‘Kids Are Different: There Are Lots of Different Ways to Educate Them,’ Glenn Harlan Reynolds (aka Instapundit) tells Julia Ryan in The Atlantic.
In The New School, Reynolds predicts “the future of American education is rooted in technology, choice and customization,” writes Ryan.
Vouchers, charters, homeschooling and private schools are competing for students, says Reynolds, a law professor at the University of Tennessee.
I think the sort of savior for the public school system is charter schools and things that let people exercise a lot of educational choice while within the public school system because when people stay within the public school system they retain loyalty to it, so they are more likely to support taxes for it and they get counted as enrollees for federal funding and the like.
Brick-and-mortar colleges won’t go away, but they’ll also have to compete for students, Reynolds predicts.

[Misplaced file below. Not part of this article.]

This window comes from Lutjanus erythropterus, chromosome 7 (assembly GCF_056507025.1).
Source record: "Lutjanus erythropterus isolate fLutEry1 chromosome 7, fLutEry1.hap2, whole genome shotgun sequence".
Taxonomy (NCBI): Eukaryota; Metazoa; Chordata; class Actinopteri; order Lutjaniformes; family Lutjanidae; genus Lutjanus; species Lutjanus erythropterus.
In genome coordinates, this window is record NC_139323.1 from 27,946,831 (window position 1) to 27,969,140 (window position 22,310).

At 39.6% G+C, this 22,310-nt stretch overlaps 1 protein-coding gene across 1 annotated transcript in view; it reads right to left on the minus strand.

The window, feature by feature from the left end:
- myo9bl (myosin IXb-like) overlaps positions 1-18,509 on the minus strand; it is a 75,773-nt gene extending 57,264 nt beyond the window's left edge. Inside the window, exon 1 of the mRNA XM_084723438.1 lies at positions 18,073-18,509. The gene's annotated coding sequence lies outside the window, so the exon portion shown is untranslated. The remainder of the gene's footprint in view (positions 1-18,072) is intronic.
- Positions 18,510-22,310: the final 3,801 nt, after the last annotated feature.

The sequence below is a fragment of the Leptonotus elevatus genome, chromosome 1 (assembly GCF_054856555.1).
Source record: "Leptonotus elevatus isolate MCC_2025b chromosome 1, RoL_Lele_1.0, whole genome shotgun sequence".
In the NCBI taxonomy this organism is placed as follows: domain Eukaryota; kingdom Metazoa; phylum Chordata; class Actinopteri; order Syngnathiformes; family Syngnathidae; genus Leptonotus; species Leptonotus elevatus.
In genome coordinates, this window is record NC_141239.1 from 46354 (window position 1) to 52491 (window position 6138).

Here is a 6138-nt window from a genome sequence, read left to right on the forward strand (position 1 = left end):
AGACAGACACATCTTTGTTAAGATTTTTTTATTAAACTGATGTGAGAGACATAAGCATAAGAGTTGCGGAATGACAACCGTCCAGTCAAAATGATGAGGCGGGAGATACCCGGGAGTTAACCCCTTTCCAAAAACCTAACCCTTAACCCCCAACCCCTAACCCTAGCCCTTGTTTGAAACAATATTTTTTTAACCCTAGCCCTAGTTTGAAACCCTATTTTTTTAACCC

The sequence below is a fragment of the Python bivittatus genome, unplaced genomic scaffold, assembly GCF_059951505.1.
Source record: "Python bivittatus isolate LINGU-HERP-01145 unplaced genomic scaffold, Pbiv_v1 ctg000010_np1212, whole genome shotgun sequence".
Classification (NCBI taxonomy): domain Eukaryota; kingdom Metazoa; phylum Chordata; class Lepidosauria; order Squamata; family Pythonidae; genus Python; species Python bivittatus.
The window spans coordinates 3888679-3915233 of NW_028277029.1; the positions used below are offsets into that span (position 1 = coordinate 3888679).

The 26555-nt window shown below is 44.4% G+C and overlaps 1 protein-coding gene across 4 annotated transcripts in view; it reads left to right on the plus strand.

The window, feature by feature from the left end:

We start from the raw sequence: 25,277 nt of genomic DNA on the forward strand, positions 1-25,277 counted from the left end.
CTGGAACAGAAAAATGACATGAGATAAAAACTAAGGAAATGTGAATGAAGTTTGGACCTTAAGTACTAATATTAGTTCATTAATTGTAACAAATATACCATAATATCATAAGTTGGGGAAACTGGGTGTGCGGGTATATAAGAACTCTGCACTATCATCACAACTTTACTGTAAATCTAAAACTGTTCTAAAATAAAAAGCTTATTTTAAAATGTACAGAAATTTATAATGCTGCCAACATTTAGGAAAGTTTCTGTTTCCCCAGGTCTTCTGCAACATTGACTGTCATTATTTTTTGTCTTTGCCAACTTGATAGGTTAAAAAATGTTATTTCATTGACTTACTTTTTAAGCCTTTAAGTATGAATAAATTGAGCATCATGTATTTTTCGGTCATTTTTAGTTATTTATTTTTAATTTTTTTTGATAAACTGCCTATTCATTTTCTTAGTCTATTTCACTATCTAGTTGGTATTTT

There are a lot of older people who really don’t want to go back and spend four years as Joe College and Betty Coed going to classes but need to get an education. . . . Now whether it will also start to cut into the traditional 18 to 22 college population, it’s hard to say but if it’s going to be cost-effective, sure it will. If you’re 18 years old and you can go to college online, and also work in a job and also live at home, your net cost of going to college is vastly lower than if you leave home, go somewhere where you really can’t work much, have to pay to live in a dorm, have to buy a meal plan, and have to pay full tuition.
Reynolds’ daughter “did almost all of her high school” online. She focused on one class at a time. “She finished a year’s worth of work in one class in three weeks of intensive effort instead of little dribs and drabs along the year the way they do in public school.”